The Social Dilemma | Teen Ink

The Social Dilemma

April 28, 2021
By gkeywork BRONZE, Congers, New York
gkeywork BRONZE, Congers, New York
1 article 0 photos 0 comments

Picture it- a room full of white tech designers with a couple of POCs sprinkled in giving the world a 90-minute summary of the harms of social media and what goes into it. In short terms, that is the Social Dilemma.

 After seeing the cast, no surprise came when I was met with a bunch of dudes mansplaining simple concepts to me such as what the algorithm is and how social media is slowly destroying the human race. From my understanding, Orlowski aimed to scare the public about social media and teach the youth commonly understood concepts such as the algorithm and how social media affects mental health.

The biggest issue that stood out to me was who the documentary tried to address. Orlowski seemed to target the American youth when in reality he should have addressed older social media users. I honestly believe the information presented is something known among the majority of social media users both young and old as in the last two years a multitude of social media privacy scandals have emerged.

 The claims made by the multiple tech designers and ex engineers of major platforms such as Instagram, Pinterest, and Facebook, humored me as they aimed to get a reaction out of people when really it did nothing of the sort. Due to widespread understanding of social media none is really shocked to hear the negative side of their favorite platforms. I was expecting the documentary to bring up points about social media that I had never heard before, but really they were just repeating the mantras parents tell their children about being on the phone too long. 

I think the interview style used in the documentary was interesting but wildly unnecessary as one or two people telling unique information would have been much better received than hearing carbon copy responses over and over. A better way to present the information in the documentary might have been to only select 1 or 2 tech designers and make them discuss the platforms they worked with and how all the platforms' privacy policies compare.  The fictional family presented also seemed like overkill to me and came off as something close to that government ad telling kids not to smoke marijuana. Both the documentary and a governmental ad state commonly held ideas but end up blinding the audience by the gross dramatization which makes the ad or documentary lose its reliability. When overexaggerating the effects of social media the point trying to be conveyed is gone and what remains is something worth laughing at. I will admit the family portrayed did discuss some real issues like social media's effect on body and self-image, but the good was overshadowed with over exaggerations of social media addiction. This was most apparent when they showed a 10-year-old girl breaking a safe to get to her phone. As the majority of Americans can go twenty minutes without their phone, the scene in the fictional story almost seemed like an insult to many American children, which could have made them resent the documentary entirely.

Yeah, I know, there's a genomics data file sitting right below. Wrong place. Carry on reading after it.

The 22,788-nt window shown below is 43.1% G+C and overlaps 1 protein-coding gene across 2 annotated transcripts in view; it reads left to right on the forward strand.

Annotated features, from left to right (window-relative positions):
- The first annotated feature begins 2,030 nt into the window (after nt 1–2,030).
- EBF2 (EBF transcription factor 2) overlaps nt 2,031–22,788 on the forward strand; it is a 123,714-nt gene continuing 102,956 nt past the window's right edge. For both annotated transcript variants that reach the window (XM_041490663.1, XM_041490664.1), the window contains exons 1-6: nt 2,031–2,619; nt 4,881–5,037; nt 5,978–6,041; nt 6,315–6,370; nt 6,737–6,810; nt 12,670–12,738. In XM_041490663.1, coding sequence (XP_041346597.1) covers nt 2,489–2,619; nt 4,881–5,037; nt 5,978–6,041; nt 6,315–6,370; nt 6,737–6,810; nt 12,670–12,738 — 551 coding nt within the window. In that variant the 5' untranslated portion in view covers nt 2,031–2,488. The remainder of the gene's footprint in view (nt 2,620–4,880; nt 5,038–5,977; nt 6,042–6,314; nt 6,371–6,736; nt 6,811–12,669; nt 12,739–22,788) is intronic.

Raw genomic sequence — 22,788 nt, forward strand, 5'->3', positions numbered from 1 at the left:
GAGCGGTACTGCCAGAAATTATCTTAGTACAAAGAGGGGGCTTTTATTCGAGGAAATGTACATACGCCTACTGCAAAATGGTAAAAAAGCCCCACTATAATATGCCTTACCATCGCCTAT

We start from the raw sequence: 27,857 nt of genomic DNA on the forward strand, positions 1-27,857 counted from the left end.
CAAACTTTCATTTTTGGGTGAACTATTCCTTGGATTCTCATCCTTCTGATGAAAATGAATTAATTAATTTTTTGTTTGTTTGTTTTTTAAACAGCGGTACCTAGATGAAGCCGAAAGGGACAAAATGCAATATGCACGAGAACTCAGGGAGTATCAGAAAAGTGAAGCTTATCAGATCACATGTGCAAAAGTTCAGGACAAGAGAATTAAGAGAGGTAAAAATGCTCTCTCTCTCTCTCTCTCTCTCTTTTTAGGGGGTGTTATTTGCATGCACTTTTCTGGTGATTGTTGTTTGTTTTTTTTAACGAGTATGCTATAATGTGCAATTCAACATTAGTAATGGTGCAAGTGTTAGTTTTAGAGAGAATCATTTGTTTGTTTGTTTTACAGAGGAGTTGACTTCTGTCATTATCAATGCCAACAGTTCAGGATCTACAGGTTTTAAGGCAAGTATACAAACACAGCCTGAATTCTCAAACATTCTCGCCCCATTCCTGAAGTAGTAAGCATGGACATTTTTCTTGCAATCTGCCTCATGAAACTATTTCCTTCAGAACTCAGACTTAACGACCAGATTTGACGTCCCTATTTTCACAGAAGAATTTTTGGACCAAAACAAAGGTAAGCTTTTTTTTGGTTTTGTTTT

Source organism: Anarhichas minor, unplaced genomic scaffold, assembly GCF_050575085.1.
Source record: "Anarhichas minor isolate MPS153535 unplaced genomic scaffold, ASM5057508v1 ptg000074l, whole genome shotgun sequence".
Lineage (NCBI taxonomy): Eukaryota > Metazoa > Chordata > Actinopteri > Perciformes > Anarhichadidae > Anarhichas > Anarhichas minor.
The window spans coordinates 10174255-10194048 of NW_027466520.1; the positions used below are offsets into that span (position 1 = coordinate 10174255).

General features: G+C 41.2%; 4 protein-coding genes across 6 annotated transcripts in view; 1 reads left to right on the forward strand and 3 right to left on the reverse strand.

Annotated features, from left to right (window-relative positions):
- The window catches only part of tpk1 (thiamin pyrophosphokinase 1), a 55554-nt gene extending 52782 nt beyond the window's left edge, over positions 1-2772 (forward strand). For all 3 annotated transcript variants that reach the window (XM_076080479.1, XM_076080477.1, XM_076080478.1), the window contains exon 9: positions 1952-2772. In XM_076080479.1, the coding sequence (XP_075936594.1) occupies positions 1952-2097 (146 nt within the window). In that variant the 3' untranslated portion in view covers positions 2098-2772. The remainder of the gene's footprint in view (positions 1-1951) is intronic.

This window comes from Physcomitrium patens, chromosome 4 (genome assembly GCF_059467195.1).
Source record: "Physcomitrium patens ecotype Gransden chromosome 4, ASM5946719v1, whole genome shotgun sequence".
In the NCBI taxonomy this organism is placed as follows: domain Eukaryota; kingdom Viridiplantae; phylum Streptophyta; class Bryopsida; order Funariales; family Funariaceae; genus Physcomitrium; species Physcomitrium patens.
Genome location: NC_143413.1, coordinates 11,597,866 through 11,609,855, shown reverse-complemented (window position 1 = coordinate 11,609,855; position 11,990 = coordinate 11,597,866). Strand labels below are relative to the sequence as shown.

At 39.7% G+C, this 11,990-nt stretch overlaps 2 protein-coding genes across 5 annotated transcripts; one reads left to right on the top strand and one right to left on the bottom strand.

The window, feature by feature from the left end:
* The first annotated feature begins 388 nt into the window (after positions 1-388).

In conclusion, I would not recommend this documentary unless you are somewhat uninformed about social media. I would not recommend this to a friend, but maybe a teacher or parent instead, who still doesn't understand the privacy policies they fall under when opening their social media account. I think the documentary did a good job at stating the basics, so if you need a recap of what social media really is this documentary is for you. 

The author's comments:

My name is Grace, I love to write and run. 

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